After those statements, the court remained as is even with the notice of Rizal's pleading. On that very day, the court decision was made. It was submitted to General Polavieja, a Spanish man of influence and power. He, with the tribunal's decision, affirmed the penalty of José Rizal. He ordered the squad in-charge to shoot Rizal at 7:00 o' clock sharp in the morning of December 30 at the Bagumbayan area. Rizal spent his remaining days praying and carefully reflecting on his actions. He also spent his Christmas day in his own prison cell, brooding of what is to be his fate. On December 30, 1896, at 5:30 A.M sharp. He ate his last breakfast in his prison cell. At about 6:30 A.M., The sound of trumpets were heard. The military guards picked up Rizal and began the Death March to Bagumbayan. When they have reached Bagumbayan, There were many Spanish crowds at the front and Filipinos at the back, forming a square formation. The drums were beating furiously as Rizal was getting his heart ready for the final moment in which he was waiting for. After a few minutes, giving the squad time to march, the commander ordered his unit by shouting "Fuego! (it means fire)". Rizal died gloriously by facing upward the morning sun. At exactly 7:03 in the morning, Rizal was exiled from the world. He died at a young age of 35 years, five months and eleven days to assure you. Rizal was dressed in a formal attire consisting of a black suit, a black derby hat, a white shirt and black tie. He was an exemplary model of what a freedom fighter should be!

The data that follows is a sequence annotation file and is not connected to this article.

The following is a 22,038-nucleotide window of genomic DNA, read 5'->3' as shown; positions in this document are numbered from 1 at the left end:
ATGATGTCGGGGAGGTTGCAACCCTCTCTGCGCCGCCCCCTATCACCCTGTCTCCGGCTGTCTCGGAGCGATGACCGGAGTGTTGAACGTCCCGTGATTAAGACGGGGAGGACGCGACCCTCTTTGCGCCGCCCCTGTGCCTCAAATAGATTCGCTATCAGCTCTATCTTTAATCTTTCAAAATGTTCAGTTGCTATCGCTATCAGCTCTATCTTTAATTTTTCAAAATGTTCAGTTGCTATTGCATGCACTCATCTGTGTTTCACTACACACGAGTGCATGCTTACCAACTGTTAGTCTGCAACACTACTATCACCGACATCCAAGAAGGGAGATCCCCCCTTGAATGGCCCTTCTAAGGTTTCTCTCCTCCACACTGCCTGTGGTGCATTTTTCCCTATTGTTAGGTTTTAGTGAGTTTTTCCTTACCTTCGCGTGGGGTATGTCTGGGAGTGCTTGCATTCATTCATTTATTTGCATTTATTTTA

In Honor for the Hero

In honor and recognition of the Philippine's national hero, a grand and majestic monument was built for him. The statue is located in the center of Rizal Park.